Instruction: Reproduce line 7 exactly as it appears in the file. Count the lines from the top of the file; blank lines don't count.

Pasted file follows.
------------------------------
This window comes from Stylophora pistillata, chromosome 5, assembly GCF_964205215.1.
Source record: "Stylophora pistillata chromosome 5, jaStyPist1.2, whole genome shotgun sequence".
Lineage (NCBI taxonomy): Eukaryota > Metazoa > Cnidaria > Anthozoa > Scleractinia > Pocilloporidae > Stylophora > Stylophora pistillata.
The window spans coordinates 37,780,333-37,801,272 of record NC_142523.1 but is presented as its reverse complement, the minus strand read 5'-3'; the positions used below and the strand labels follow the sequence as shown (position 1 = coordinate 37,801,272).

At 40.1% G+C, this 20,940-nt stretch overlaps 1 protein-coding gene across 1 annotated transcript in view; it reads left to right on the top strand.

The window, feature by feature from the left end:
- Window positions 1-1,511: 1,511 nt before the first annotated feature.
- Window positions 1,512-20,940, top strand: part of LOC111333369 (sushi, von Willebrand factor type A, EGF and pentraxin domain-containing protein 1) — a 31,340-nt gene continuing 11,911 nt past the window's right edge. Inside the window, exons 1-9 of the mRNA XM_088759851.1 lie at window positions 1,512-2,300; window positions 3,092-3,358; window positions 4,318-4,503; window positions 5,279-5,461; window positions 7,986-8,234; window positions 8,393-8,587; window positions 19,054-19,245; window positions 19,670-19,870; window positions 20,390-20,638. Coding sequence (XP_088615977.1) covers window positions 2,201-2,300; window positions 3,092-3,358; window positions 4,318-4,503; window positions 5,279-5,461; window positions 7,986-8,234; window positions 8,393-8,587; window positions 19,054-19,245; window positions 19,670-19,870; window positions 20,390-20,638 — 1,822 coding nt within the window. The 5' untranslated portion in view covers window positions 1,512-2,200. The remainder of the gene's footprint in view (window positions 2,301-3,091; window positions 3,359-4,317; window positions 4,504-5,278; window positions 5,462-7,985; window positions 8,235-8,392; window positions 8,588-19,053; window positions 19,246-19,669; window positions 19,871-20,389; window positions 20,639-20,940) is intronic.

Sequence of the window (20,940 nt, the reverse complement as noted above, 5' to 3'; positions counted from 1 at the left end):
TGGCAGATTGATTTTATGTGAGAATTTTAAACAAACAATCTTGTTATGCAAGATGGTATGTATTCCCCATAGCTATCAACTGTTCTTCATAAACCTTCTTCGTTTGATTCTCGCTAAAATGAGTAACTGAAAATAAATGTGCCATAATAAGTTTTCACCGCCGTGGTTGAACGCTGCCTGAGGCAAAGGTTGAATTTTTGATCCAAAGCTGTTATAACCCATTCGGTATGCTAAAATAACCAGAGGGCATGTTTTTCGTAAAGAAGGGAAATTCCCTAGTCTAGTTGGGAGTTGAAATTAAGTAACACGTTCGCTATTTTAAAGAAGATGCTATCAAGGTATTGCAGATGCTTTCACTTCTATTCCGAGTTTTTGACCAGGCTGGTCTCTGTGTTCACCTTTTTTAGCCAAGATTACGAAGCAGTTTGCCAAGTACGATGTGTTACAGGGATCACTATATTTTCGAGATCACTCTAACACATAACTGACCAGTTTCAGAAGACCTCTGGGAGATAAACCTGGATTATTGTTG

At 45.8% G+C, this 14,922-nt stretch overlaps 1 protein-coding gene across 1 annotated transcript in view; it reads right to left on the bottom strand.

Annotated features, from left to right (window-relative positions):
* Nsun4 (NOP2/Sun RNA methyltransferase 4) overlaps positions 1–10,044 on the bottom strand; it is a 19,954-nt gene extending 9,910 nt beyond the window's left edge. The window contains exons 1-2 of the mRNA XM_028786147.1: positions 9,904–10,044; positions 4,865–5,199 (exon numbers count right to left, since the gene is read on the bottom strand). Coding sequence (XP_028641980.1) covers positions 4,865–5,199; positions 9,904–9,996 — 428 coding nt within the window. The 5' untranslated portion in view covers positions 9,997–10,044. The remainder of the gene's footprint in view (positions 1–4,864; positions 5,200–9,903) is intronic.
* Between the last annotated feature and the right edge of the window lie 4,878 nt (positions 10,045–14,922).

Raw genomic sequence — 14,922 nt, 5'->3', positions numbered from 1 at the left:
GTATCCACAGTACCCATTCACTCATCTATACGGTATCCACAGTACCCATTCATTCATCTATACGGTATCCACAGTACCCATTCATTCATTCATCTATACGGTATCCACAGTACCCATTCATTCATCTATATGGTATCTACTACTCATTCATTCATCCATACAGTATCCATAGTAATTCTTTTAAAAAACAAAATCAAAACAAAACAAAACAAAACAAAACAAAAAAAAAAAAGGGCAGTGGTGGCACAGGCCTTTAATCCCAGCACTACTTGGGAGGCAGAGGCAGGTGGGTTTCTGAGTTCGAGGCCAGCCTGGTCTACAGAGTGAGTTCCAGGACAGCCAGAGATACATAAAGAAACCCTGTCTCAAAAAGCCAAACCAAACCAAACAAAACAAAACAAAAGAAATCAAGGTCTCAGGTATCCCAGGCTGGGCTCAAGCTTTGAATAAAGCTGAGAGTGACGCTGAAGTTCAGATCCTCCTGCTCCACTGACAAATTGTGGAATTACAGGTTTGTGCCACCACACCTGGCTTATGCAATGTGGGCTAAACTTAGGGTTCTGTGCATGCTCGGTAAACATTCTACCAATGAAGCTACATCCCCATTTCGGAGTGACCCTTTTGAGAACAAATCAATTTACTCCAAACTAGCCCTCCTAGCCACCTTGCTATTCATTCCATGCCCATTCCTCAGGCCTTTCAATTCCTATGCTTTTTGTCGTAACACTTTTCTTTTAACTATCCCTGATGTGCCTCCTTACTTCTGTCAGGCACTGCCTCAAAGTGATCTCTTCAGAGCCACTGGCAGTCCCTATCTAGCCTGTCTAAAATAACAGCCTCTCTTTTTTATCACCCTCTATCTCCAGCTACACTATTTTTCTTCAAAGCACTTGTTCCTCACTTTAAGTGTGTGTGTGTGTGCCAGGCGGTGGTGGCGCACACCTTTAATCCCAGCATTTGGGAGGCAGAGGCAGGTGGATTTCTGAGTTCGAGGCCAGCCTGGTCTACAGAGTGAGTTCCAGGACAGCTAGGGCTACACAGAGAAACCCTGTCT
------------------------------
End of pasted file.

- Window positions 1-1,511: 1,511 nt before the first annotated feature.